This page from a microfilm copy of the first Assessment of Woollahra Council, compiled in 1860, shows the names of three Cooper estate leaseholders related to Double Bay’s history of agriculture: Richard Scholes, Thomas Ridley and John Houghton.
New gardeners, new ways
In the case of John Houghton - when the 1885 issue of the Sands Sydney Directory was published, he was no longer listed, as he had been for years before, at a garden on the southern side of New South Head Road, and nor does the occupation ‘market gardener’ appear next to his name in the listing for him as a householder in Cross Street, Double Bay. In the place of his name on the New South Head Road frontage is the name Sum Cue, and when the 1890 issue of the directory was compiled, Sum Cue’s name had been joined by the names Lee Chong, Foon Ah and Sung Yong.
This was a story frequently repeated, and a trend which saw the industry increasingly adopted by Chinese immigrants, especially as confidence in gold mining, which had brought many Chinese to Australia in the mid-nineteenth century, fell away with the end of the ‘gold-rush’ boom. It has been remarked that, ‘By the end of the 19th century, these labour intensive farms [market gardens] had become almost synonymous with the Chinese.’13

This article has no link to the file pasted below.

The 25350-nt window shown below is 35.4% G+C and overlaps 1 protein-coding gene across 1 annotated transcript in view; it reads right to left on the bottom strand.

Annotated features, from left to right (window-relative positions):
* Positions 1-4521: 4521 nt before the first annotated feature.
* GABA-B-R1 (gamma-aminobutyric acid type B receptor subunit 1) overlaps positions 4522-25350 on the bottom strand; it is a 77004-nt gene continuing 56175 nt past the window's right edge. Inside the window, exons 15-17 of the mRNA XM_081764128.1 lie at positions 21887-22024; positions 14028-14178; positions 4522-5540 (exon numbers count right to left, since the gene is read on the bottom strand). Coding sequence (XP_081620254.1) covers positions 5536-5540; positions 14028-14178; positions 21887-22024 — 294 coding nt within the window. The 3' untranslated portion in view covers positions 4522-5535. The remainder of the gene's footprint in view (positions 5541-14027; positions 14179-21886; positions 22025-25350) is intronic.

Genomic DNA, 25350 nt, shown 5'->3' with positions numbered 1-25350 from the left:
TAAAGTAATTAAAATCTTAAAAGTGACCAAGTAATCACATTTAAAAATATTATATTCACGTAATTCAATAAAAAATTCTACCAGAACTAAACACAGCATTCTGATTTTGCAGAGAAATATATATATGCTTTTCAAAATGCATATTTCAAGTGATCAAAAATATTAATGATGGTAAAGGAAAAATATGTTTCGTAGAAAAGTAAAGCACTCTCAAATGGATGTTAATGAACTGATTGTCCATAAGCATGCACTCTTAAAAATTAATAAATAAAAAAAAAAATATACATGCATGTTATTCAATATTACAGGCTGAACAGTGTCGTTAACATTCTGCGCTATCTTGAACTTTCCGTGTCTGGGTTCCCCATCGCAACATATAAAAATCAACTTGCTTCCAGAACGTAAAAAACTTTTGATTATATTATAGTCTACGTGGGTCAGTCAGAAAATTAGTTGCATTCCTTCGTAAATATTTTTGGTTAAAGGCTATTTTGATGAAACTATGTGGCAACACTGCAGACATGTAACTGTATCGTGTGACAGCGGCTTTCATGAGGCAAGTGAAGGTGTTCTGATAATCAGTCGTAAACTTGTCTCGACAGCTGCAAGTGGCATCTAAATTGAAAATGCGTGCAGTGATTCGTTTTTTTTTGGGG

Extract from map - ‘Point Piper estate’ c1855. SL NSW - M Z/M4 811.1812/1855/1. Gooy Chum’s irregularly shaped land parcel of almost 2½ acres was later developed as the Knox Street locality.
This shift in tenure and labour was evident also in Double Bay. The development was demonstrated in the evolving language of newspaper articles when describing the local district. In the 1870s and early 1880s, writers spoke of the ‘market gardens’ of Double Bay, but by the later 1880s, the collective reference was to ‘the Chinamen’s gardens’ of the locality.